Little Island consists of more than 130 elements that resemble flowers with wide corollas, which are fixed on the bottom of the Hudson River a few dozen meters from the Manhattan waterfront.
An artificial island on reinforced concrete piles above the Hudson River in the western part of Manhattan has become a new attraction in New York.
The island, which has an area of almost 10 thousand square meters, was named Little Island. It consists of more than 130 elements that resemble flowers in shape with wide corollas on long legs. They are anchored at the bottom of the Hudson River a few dozen meters from the Manhattan waterfront; the entrance is located in the area of 13th Street.
There is a park on the island. Its visitors can walk along the paths, lawns, visit the observation decks. There is an amphitheater with about 700 seats, where it is expected that regular theater performances and concerts will begin from June. It is planned that artists of Broadway theaters will take part in them, in particular. Many of them are out of work because of the pandemic.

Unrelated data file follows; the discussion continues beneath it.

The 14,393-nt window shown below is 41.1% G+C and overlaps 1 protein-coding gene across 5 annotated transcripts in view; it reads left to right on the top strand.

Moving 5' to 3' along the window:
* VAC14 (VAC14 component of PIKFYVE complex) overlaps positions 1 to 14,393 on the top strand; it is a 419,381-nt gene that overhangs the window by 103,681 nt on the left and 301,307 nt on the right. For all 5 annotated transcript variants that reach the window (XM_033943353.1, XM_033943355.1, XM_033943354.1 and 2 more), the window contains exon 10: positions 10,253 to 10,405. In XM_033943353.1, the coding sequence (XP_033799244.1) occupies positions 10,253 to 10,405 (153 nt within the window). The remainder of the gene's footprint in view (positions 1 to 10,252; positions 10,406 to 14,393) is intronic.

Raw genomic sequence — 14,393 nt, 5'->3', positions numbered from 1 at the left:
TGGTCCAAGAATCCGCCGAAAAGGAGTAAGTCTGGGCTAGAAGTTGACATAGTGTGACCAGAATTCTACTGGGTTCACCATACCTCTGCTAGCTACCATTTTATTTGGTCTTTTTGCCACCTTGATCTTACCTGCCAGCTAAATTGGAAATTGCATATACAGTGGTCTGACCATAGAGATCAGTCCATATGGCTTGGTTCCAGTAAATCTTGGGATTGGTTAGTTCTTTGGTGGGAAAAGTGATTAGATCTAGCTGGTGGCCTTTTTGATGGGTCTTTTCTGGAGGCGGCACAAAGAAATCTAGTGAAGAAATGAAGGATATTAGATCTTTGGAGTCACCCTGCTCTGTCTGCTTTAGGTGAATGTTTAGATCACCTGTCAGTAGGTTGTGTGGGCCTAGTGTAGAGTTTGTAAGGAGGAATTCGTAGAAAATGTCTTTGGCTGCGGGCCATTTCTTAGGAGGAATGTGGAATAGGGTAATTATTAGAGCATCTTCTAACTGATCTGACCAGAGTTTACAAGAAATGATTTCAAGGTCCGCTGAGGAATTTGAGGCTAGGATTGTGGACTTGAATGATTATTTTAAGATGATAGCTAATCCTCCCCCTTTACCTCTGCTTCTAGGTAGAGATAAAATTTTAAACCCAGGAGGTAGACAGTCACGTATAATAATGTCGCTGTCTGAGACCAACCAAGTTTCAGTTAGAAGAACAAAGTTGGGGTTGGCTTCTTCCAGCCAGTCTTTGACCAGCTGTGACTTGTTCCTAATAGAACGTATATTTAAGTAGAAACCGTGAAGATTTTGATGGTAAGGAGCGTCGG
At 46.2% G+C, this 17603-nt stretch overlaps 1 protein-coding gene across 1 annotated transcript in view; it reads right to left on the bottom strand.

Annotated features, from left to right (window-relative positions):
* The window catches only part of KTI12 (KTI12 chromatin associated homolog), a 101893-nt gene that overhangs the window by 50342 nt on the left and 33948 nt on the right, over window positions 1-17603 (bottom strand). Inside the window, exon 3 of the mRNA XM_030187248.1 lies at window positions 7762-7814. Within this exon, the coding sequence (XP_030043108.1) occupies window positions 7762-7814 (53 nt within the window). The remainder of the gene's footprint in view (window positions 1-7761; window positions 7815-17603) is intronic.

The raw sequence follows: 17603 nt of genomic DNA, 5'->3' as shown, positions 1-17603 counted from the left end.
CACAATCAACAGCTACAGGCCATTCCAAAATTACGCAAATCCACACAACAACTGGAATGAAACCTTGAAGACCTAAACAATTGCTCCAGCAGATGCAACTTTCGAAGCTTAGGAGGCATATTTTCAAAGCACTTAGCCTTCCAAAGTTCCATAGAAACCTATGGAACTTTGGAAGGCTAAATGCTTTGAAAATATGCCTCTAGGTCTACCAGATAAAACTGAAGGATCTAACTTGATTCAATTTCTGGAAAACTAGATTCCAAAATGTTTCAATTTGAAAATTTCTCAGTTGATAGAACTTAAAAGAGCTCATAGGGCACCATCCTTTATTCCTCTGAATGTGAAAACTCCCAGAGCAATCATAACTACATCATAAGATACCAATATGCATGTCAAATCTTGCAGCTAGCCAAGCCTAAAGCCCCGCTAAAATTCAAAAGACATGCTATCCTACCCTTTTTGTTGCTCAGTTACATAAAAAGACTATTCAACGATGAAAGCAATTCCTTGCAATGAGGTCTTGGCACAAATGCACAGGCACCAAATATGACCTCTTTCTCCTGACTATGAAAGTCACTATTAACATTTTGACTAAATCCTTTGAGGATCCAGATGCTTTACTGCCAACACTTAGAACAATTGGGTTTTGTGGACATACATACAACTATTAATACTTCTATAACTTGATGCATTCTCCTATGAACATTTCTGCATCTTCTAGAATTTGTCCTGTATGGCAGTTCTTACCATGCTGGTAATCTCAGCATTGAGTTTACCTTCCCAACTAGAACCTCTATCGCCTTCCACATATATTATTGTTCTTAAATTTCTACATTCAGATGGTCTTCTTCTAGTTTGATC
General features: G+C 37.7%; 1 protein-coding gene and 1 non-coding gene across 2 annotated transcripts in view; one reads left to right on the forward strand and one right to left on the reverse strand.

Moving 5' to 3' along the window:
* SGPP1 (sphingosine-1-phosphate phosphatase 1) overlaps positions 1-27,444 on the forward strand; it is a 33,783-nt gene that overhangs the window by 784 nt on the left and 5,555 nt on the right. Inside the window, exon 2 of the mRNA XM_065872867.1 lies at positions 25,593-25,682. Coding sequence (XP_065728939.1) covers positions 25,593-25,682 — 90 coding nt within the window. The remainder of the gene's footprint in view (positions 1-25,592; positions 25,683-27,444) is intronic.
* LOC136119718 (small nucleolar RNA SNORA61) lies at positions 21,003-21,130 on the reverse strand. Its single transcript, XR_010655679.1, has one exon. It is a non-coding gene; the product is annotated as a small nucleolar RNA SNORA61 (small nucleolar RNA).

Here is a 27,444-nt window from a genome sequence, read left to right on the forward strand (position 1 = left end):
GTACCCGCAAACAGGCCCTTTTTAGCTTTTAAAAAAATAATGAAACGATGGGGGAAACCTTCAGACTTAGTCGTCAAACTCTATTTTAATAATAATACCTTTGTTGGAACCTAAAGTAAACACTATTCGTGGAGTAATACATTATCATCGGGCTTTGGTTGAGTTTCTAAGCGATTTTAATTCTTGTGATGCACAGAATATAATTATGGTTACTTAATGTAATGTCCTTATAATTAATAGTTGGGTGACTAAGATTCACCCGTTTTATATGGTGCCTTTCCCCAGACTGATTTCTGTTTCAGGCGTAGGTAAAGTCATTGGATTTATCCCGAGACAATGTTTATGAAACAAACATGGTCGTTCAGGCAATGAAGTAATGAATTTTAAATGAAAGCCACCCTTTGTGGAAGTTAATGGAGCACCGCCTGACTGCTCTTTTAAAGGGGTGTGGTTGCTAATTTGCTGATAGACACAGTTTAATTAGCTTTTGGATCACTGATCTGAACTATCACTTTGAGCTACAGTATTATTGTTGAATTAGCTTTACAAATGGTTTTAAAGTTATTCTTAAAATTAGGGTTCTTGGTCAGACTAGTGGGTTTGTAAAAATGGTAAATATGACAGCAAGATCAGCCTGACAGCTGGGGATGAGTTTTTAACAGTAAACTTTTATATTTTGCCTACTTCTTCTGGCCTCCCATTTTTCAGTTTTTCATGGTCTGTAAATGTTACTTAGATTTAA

Construction of Little Island began in 2018. It opened to the public last week.
“This is a wonderful place, a real gift for us,” said Jill, a resident of the metropolis, who came to see the artificial island.
Entry is still restricted
Currently, due to the influx of visitors in the conditions of the pandemic, the entrance to the park in the afternoon is limited and is only available by appointment on the site. According to employees of the park, those who sign up on Thursday will not be able to visit it until Saturday. “It seems that all of New York has come here, maybe it’s because of the heat,” one of the workers said. No fees are charged to visitors.
The project for the construction of an artificial island was developed by British designer Thomas Heatherwick. The necessary finances were provided by the American billionaire Barry Diller, who is the chairman of the board of directors of the travel company Expedia. He previously told reporters that he had invested about $ 260 million in the construction of Little Island. In an interview with The New York Times this month, Diller noted that the fund under his control will provide funds for the maintenance of the park for about 20 years. According to the entrepreneur’s estimates, his total charitable expenses for these purposes will reach $380 million. Several local environmental organizations have opposed the construction of an artificial island in recent years. They, in particular, tried to prove in court that the appearance of Little Island will cause serious damage to the fish populations living in the Hudson. The court ultimately disagreed with these claims. New York Governor Andrew Cuomo helped reach a final agreement between the parties.